from The American Heritage® Dictionary of the English Language, 4th Edition
- n. A part of a church divided laterally from the nave by a row of pillars or columns.
- n. A passageway between rows of seats, as in an auditorium or an airplane.
- n. A passageway for inside traffic, as in a department store, warehouse, or supermarket.
from Wiktionary, Creative Commons Attribution/Share-Alike License
- n. A wing of a building, notably in a church separated from the nave proper by piers.
- n. A clear path through rows of seating.
- n. A clear corridor in a supermarket with shelves on both sides containing goods for sale.
- n. Any path through an otherwise obstructed space.
from the GNU version of the Collaborative International Dictionary of English
- n. A lateral division of a building, separated from the middle part, called the nave, by a row of columns or piers, which support the roof or an upper wall containing windows, called the clearstory wall.
- n. Improperly used also for the have; -- as in the phrases, a church with three aisles, the middle aisle.
- n. Also (perhaps from confusion with alley), a passage into which the pews of a church open.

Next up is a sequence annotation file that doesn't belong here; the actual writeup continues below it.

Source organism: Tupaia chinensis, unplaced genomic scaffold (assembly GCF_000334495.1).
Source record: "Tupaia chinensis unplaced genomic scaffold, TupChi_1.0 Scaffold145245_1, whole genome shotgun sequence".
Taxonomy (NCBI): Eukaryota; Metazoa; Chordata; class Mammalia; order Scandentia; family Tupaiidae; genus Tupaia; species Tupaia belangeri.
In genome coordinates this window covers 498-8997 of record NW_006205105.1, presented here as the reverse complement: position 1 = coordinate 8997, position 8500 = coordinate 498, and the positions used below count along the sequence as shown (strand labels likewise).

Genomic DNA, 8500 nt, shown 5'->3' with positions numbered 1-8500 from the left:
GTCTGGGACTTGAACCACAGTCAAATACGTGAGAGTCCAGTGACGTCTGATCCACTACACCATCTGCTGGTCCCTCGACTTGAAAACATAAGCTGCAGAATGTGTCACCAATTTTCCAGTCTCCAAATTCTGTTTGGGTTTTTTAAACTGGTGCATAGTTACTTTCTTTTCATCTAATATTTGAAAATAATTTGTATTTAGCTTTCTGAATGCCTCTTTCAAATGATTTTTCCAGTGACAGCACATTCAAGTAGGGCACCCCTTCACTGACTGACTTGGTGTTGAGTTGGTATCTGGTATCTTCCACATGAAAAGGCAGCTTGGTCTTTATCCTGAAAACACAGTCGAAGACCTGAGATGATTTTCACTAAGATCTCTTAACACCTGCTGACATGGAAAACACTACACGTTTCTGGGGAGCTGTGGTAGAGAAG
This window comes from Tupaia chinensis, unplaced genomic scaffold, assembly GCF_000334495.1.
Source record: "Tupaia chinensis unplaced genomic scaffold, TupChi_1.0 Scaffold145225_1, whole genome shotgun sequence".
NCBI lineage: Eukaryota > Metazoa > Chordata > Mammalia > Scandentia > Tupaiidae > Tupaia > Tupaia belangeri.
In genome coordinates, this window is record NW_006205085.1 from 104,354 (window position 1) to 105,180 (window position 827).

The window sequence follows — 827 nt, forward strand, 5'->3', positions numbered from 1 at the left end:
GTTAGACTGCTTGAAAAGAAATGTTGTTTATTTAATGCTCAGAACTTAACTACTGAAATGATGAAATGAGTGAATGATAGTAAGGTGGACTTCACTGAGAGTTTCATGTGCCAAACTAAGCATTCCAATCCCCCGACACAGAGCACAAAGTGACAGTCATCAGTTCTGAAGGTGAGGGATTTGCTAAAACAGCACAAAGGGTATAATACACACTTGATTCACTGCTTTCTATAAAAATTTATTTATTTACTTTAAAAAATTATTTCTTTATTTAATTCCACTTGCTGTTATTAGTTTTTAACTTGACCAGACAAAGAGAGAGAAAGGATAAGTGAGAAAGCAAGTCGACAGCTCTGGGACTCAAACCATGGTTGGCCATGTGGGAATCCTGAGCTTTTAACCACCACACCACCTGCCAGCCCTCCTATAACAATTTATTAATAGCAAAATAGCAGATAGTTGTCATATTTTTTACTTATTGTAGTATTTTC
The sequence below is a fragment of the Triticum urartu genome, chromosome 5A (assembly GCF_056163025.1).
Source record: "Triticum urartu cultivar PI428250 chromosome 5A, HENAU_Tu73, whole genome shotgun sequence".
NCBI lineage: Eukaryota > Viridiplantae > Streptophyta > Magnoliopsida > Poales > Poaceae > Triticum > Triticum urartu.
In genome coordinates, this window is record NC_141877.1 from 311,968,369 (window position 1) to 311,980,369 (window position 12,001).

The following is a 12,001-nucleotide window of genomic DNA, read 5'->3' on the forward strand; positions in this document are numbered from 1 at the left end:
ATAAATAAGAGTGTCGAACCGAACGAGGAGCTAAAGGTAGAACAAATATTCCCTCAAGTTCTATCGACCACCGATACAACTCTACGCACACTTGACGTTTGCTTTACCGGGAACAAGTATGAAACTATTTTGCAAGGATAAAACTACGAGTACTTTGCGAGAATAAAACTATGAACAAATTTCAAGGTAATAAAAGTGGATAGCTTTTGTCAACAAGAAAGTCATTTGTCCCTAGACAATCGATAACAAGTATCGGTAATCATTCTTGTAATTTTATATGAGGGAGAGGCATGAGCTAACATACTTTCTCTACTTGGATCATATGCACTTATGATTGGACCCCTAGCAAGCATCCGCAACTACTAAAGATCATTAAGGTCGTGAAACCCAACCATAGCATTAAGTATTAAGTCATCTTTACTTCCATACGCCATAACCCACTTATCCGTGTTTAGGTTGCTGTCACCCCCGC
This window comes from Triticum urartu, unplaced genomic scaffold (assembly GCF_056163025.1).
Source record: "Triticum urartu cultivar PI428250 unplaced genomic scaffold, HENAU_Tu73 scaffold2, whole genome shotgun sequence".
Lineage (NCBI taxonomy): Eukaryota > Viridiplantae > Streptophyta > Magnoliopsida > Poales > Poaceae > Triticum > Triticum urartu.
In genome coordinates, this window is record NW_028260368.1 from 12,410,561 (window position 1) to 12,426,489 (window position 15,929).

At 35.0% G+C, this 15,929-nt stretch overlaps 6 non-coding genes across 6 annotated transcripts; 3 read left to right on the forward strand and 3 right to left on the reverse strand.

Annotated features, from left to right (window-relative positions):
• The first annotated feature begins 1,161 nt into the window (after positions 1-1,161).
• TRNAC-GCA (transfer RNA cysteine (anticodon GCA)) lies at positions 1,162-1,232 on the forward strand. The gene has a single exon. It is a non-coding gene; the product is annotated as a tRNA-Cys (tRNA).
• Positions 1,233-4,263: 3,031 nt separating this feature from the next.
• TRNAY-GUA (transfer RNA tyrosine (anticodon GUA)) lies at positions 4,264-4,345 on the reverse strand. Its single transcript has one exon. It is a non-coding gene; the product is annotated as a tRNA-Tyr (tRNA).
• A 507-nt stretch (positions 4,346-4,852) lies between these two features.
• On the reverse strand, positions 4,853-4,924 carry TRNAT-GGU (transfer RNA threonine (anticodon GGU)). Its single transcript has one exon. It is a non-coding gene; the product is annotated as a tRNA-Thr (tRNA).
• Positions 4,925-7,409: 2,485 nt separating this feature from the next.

from The Century Dictionary and Cyclopedia
- n. Properly, a lateral subdivision of a church, parallel to the nave, choir, or transept, from which it is divided by piers or columns, and often surmounted by a gallery.
- In heraldry, winged or having wings.
from WordNet 3.0 Copyright 2006 by Princeton University. All rights reserved.
- n. passageway between seating areas as in an auditorium or passenger vehicle or between areas of shelves of goods as in stores
- n. a long narrow passage (as in a cave or woods)
- n. part of a church divided laterally from the nave proper by rows of pillars or columns
Alteration (influenced by isle and French aile, wing) of Middle English ele, from Old French, wing of a building, from Latin āla.(American Heritage® Dictionary of the English Language, Fourth Edition)
Middle French aisle (Modern French aile) from Latin ala. (Wiktionary)